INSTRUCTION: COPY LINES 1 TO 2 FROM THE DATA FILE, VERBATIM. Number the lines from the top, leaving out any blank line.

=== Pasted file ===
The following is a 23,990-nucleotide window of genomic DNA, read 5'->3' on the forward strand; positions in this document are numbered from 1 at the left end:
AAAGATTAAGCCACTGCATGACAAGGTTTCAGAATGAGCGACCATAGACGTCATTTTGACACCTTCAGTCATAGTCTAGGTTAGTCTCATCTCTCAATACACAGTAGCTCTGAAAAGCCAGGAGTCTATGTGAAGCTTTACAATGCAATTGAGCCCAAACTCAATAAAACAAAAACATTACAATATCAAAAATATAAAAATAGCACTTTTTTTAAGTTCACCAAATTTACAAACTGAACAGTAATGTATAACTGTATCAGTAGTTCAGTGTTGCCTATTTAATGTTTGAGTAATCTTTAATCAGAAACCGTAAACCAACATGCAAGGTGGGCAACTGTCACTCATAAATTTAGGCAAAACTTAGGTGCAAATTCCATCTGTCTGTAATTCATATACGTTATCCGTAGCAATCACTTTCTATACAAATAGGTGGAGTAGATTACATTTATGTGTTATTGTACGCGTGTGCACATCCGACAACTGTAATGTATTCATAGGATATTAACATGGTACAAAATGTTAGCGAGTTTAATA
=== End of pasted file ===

The following is a 23,990-nucleotide window of genomic DNA, read 5'->3' on the forward strand; positions in this document are numbered from 1 at the left end:
AAAGATTAAGCCACTGCATGACAAGGTTTCAGAATGAGCGACCATAGACGTCATTTTGACACCTTCAGTCATAGTCTAGGTTAGTCTCATCTCTCAATACACAGTAGCTCTGAAAAGCCAGGAGTCTATGTGAAGCTTTACAATGCAATTGAGCCCAAACTCAATAAAACAAAAACATTACAATATCAAAAATATAAAAATAGCACTTTTTTTAAGTTCACCAAATTTACAAACTGAACAGTAATGTATAACTGTATCAGTAGTTCAGTGTTGCCTATTTAATGTTTGAGTAATCTTTAATCAGAAACCGTAAACCAACATGCAAGGTGGGCAACTGTCACTCATAAATTTAGGCAAAACTTAGGTGCAAATTCCATCTGTCTGTAATTCATATACGTTATCCGTAGCAATCACTTTCTATACAAATAGGTGGAGTAGATTACATTTATGTGTTATTGTACGCGTGTGCACATCCGACAACTGTAATGTATTCATAGGATATTAACATGGTACAAAATGTTAGCGAGTTTAATA